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Biotechnology - Surgery

Pericardial Patch Angioplasty Heals via an Ephrin-B2 and CD34 Positive Cell Mediated Mechanism
Published: Wednesday, June 13, 2012
Author: Xin Li et al.

by Xin Li, Caroline Jadlowiec, Yuanyuan Guo, Clinton D. Protack, Kenneth R. Ziegler, Wei Lv, Chenzi Yang, Chang Shu, Alan Dardik


Pericardial patches are commonly used in vascular surgery to close arteriotomies. The mechanism of early healing after patch implantation is still not well defined. We used a rat aortic patch model to assess pericardial patch healing and examined Ephrin-B2, a marker of arterial identity, expression within the post-implantation patch. We also determined whether endothelial progenitor cells (EPC) are associated with early patch healing in the arterial environment.


Wistar rats (200–250 grams) underwent infrarenal aortic arteriotomy and then closure via bovine or porcine pericardial patch angioplasty. Control groups included subcutaneously implanted patches. Patches were harvested at 0–30 days and analyzed by histology, immunohistochemistry, immunofluorescence and Western blot as well as quantitative PCR.


Prior to implantation, pericardial patches are largely composed of collagen and are acellular. Following arterial implantation, increasing numbers of CD68-positive cells as well as Ephrin-B2 and CD34 dual-positive cells are found within both bovine and porcine pericardial patches, whereas the infiltrating cells are negative for vWF and a-actin. Porcine patches have a luminal monolayer of cells at day 7, compared to bovine patches that have fewer luminal cells. Subcutaneously implanted patches do not attract Ephrin-B2/CD34-positive cells. By day 30, both bovine and porcine pericardial patches develop a neointima that contains Ephrin-B2, CD34, and VEGFR2-positive cells.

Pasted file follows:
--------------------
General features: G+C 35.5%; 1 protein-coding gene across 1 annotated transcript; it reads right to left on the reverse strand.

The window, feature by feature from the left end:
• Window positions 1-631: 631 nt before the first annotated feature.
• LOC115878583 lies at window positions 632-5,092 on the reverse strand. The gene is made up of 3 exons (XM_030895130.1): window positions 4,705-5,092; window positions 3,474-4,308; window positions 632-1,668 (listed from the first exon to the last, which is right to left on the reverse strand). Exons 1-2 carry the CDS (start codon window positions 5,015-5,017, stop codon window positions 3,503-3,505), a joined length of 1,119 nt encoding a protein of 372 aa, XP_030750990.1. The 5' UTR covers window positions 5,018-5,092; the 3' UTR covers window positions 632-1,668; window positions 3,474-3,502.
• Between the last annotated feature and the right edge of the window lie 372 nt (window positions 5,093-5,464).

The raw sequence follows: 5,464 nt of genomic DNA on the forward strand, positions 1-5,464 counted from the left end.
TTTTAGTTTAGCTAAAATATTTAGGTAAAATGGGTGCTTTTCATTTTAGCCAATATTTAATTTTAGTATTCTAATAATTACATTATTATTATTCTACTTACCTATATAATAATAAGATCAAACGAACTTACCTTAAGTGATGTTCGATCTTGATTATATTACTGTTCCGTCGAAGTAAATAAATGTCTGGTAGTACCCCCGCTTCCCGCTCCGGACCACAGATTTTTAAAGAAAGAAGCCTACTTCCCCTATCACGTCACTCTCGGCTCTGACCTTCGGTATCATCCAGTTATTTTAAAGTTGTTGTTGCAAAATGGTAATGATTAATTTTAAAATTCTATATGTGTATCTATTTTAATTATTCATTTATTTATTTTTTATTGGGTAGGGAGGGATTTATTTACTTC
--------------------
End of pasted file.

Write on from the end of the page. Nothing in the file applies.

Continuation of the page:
Both CD68-positive and Ephrin-B2 and CD34 dual-positive cells infiltrate the pericardial patch early after implantation. Arteriotomy closure via pericardial patch angioplasty shows patch adaptation to the arterial environment that may involve a foreign body response as well as localization of EPC. Arterial remodeling of pericardial patches support endothelialization and may represent a paradigm of healing of scaffolds used for tissue engineering.